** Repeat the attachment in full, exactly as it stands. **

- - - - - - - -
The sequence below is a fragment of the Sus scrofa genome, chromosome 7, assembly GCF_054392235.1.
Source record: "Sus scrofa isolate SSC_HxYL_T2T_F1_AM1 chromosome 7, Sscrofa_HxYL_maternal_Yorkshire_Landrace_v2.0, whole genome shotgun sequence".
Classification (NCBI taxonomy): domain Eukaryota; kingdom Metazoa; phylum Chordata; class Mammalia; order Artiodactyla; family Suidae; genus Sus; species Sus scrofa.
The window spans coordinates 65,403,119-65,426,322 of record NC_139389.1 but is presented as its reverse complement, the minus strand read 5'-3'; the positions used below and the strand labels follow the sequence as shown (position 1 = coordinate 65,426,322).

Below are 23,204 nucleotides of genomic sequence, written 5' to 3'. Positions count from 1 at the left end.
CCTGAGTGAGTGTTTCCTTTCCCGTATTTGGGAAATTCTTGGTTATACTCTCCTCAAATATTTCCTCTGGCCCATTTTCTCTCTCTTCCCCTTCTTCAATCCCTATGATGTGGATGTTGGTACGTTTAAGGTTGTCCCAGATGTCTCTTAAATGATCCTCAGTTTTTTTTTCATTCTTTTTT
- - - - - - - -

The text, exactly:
The sequence below is a fragment of the Sus scrofa genome, chromosome 7, assembly GCF_054392235.1.
Source record: "Sus scrofa isolate SSC_HxYL_T2T_F1_AM1 chromosome 7, Sscrofa_HxYL_maternal_Yorkshire_Landrace_v2.0, whole genome shotgun sequence".
Classification (NCBI taxonomy): domain Eukaryota; kingdom Metazoa; phylum Chordata; class Mammalia; order Artiodactyla; family Suidae; genus Sus; species Sus scrofa.
The window spans coordinates 65,403,119-65,426,322 of record NC_139389.1 but is presented as its reverse complement, the minus strand read 5'-3'; the positions used below and the strand labels follow the sequence as shown (position 1 = coordinate 65,426,322).

Below are 23,204 nucleotides of genomic sequence, written 5' to 3'. Positions count from 1 at the left end.
CCTGAGTGAGTGTTTCCTTTCCCGTATTTGGGAAATTCTTGGTTATACTCTCCTCAAATATTTCCTCTGGCCCATTTTCTCTCTCTTCCCCTTCTTCAATCCCTATGATGTGGATGTTGGTACGTTTAAGGTTGTCCCAGATGTCTCTTAAATGATCCTCAGTTTTTTTTTCATTCTTTTTT